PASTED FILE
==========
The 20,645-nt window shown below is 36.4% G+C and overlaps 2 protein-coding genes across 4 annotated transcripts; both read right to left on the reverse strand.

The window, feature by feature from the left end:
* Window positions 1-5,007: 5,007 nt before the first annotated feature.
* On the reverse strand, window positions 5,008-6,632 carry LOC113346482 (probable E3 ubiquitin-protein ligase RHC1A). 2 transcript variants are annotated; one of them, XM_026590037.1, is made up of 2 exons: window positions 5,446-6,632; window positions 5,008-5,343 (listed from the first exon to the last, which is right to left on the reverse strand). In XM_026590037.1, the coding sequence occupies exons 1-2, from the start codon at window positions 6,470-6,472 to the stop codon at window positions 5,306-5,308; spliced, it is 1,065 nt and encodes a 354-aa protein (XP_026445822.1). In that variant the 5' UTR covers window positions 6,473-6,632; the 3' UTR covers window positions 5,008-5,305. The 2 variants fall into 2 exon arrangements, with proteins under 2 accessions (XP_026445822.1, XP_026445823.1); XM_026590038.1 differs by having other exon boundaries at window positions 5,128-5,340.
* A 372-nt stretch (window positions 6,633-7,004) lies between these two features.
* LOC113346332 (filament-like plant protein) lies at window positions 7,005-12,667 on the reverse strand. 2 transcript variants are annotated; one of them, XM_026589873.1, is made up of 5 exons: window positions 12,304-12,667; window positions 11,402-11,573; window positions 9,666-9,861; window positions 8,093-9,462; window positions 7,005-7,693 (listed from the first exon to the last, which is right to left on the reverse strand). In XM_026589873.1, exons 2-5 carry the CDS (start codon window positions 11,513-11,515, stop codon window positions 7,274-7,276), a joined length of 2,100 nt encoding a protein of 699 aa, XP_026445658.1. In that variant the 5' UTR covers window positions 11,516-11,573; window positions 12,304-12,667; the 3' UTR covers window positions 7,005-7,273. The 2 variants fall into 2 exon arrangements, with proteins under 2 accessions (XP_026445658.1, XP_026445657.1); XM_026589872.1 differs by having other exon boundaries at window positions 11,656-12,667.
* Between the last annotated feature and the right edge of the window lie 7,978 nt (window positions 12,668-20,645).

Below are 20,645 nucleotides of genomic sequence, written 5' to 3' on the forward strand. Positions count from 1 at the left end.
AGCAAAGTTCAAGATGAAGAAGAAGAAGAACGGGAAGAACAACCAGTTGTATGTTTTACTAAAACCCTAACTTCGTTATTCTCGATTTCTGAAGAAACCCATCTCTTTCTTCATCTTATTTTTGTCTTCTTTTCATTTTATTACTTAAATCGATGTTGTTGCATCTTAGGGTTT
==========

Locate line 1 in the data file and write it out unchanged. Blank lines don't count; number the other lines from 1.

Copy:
The 20,645-nt window shown below is 36.4% G+C and overlaps 2 protein-coding genes across 4 annotated transcripts; both read right to left on the reverse strand.